Diagnosing hepatitis C virus and improved outcomes in overall and kidney graft survival among simultaneous liver-kidney transplant recipients in the post-MELD era

Nyan L. Latt, Nada Alachkar, Eren Taydas, Andrew Cameron, Ahmet Gurakar

Research output: Contribution to journalArticlepeer-review

Abstract

Objectives:We compared survival outcomes among simultaneous liver-kidney transplants after model for end-stage liver disease (MELD) according to their specific diagnosis and hepatitis C virus versus nonhepatitis C virus. Materials and Methods: Clinical data review was performed for all patients who underwent combined liver-kidney transplants at Johns Hopkins Hospital from January 31, 1995, to October 31, 2012. Differences in demographics and characteristics among 2 groups were compared using independent samples t test. Survival analysis and distributions were calculated using Kaplan-Meier and Mantel-Cox log-rank test. Results: Of 48 combined liver-kidney transplants, 31 simultaneous liver-kidney transplants cases were included; nonsimultaneous liver-kidney transplants and patients with prior transplants were excluded. Proportions of age, sex, ethnicity, pre-MELD score, pretransplant renal replacement therapy requirement, hypertension, diabetes mellitus, and follow-up were similar in both groups. Median follow-up was 30 months. Overall and graft survival rates among simultaneous liver-kidney transplants recipients in the pre-MELD era were significantly superior to simultaneous liver-kidney transplants patients in the post-MELD era (P =.0473). However, overall and graft survival rates among simultaneous liver-kidney transplants recipients who had hepatitis C virus and non-hepatitis C virus causes were not statistically different. Conclusions: We demonstrated a statistically significant difference in overall and kidney graft survival between the post-MELD era and the pre- MELD era. Subgroup analyses of this group showed no statistically significant difference in overall and kidney-graft survival when compared with their specific diagnosis of hepatitis C virus. This must be further studied and verified in a larger cohort of patients to fully identify the effect of hepatitis C virus infection in this group of patients because it can affect both liver and kidney grafts after transplant.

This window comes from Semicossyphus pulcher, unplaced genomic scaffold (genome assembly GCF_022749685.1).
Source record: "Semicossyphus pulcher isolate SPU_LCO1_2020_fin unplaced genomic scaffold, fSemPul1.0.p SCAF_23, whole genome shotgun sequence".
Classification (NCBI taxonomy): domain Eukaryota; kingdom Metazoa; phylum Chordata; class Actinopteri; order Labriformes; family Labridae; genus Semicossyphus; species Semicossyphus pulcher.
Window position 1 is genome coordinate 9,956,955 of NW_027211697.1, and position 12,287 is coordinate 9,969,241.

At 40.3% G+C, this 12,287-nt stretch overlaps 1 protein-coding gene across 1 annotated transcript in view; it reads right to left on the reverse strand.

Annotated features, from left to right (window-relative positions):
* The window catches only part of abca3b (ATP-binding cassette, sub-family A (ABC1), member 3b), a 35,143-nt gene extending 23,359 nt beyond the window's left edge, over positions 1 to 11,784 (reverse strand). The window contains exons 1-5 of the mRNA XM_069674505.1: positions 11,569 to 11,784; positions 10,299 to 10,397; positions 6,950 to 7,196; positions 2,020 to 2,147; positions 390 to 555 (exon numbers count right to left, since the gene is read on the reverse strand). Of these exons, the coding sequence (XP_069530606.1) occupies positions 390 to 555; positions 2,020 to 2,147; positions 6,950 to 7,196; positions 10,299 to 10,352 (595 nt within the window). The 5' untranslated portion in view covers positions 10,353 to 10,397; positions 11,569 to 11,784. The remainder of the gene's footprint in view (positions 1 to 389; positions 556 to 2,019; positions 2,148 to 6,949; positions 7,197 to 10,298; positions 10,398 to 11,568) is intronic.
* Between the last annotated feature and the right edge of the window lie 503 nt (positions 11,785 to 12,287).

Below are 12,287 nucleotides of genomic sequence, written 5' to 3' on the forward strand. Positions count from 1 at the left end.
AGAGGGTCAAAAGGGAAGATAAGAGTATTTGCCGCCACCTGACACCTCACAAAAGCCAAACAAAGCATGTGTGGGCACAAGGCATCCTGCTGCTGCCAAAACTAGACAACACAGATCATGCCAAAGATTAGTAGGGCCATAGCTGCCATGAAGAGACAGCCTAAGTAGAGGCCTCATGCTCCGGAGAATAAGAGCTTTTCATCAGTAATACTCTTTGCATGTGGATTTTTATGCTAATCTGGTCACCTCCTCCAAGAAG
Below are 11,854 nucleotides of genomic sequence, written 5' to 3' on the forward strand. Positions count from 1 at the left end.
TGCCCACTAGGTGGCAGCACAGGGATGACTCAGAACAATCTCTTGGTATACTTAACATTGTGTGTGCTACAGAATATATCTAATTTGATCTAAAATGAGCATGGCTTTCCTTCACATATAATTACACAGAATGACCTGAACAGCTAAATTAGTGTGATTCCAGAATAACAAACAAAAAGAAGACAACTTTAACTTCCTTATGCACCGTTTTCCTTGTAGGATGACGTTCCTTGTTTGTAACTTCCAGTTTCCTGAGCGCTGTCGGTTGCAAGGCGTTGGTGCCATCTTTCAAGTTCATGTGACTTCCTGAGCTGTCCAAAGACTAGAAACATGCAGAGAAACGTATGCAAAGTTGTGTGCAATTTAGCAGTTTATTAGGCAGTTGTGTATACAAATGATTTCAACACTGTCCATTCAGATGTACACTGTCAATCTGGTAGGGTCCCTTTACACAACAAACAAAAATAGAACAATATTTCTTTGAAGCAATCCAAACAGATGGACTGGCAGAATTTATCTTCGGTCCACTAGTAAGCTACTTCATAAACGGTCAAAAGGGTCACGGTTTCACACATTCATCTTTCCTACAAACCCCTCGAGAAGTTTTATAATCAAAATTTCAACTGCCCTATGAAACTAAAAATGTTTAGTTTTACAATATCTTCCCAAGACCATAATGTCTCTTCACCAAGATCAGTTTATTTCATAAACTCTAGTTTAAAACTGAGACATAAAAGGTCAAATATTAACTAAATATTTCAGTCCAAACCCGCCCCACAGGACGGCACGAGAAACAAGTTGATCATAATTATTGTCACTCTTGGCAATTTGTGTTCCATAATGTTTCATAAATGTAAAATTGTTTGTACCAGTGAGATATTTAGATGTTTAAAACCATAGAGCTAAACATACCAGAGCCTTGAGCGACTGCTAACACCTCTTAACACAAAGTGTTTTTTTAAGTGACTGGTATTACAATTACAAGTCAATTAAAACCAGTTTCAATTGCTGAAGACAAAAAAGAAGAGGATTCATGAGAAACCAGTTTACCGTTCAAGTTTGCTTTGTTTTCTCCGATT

Original languageEnglish (US)
Pages (from-to)45-49
Number of pages5
JournalExperimental and Clinical Transplantation
Volume12
Issue numberSUPPL. 1
DOIs
StatePublished - 2014

ASJC Scopus subject areas

  • Transplantation

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